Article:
8 Bit Excel
Excel is usually a place where people go to suffer1. It is time to reclaim it. Animate a scene using colored Excel cells as your medium.
Want some 8 bit inspiration?
1 For the record, I actually like Excel.
I’m bouncing Dan’s post about design and storytelling in my head. His basic message is that it’s all about the story and design is just a tool to convey the story. If two people are telling the same story, the one who knows when and how long to pause, when to raise their voice, when to whisper will seem to tell a much better story. Visual design works the same way. And you get better at it by paying attention to people who are good and then analyzing your own work. Reflection on what you do that works is a key component of design (and just about anything else). It’s a lot like what D’Arcy says here about photography (just replace photography with design). And there’s no easy answer. There isn’t a simple recipe, where if followed dutifully, a person will be transformed into a better photographer. There are two separate but related aspects to photography – the technical, and the aesthetic. I believe that the technical side can be relatively easily addressed – read some books, maybe take a course or two, rtfm, and practice. It’s the aesthetic side of photography that is harder to develop. There isn’t an easy process to do that. Some sense of aesthetics will develop as you shoot more photographs – whether through trial […]
I bounced from this O’Reilly post to this Edward Tufte video on the iPhone. It’s a big file but fairly short and worth listening to if just for the last few lines. To clarify add detail. Clutter and overload are not an attribute of information. They are failures of design. If the information is in chaos don’t start throwing out information, instead fix the design. This doesn’t just apply to software or visuals. I know I’ve tried to explain things to people and when I see I’m failing have over simplified. I think that’s a mistake. It wasn’t because I was giving them too much that they weren’t understanding, it was because I was giving them information in the wrong way. Communication can be designed just like a visual. I think our education system is a system that is/was in chaos. Our response has been to throw out information, to standardize everything, to make testing so ABCD simplified that we don’t really have to think about the design. The perfect example is the “sandwich” writing style that students are coming into college with. I can see it as a way to teach introductory writing but because of the way standardized writing samples are graded the style carries right over into high school. Students then end up in college writing standardized […]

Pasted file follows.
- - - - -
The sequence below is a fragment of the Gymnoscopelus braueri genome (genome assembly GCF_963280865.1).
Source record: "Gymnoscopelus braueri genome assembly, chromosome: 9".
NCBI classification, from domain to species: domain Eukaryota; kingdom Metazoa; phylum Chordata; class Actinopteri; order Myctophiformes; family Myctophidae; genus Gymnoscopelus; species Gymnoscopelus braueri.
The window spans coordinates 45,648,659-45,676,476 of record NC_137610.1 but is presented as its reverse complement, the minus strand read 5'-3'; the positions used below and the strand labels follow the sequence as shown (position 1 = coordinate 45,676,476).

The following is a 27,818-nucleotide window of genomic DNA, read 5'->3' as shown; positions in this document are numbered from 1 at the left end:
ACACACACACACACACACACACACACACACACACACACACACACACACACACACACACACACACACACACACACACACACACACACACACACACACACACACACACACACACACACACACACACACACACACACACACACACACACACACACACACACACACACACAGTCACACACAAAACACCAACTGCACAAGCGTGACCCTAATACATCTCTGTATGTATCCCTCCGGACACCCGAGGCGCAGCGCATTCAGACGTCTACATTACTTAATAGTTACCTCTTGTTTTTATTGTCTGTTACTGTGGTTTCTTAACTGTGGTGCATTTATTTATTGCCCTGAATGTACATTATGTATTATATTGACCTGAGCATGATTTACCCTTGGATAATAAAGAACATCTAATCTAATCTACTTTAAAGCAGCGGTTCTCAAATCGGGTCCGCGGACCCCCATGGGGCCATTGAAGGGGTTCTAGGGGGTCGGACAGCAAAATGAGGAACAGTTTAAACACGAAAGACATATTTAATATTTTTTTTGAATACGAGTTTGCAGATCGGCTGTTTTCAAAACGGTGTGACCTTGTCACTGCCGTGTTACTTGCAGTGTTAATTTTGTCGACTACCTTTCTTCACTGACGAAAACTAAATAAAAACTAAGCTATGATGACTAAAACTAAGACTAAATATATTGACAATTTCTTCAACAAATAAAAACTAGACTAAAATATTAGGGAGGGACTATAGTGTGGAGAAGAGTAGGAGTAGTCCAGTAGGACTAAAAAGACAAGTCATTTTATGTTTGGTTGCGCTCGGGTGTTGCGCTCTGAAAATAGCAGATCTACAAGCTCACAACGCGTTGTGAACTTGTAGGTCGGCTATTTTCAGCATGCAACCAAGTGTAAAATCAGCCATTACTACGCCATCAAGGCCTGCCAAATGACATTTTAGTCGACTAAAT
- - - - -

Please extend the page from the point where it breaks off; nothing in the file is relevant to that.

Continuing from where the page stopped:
I’ve been having quite a few conversations around student portfolios eportfolios online representations of their learning over time. These conversations have mostly centered on using WordPress and, almost inevitably, the first instinct is to create a series of pages that are aligned to either courses or assignments. Those pages usually contain a number of different pieces of content. That structure makes the most sense to people who are used to building websites in the Dreamweaver/static paradigm. I don’t think this is the right path in most cases. It’s easy in the short term but starts to limit you (absent lots of work) in the long run. Strange that I don't really know what a web page is anymore. Individual tweet? Blog post? Flickr image? #vcuols — Tom Woodward (@twoodwar) May 14, 2014 At the heart of this is the issue that “page” is hard to define. In the broadest sense anything I can address with a URL is a webpage. That’s a big bucket. WordPress makes things more complex by including a way to create pieces of content called “pages.” Pages are usually contrasted to posts. I usually describedPast tense the page/post difference was that posts were pieces of content that flowed with the timeline (more ephemeral but archived) and pages were pieces of content you wanted to be more […]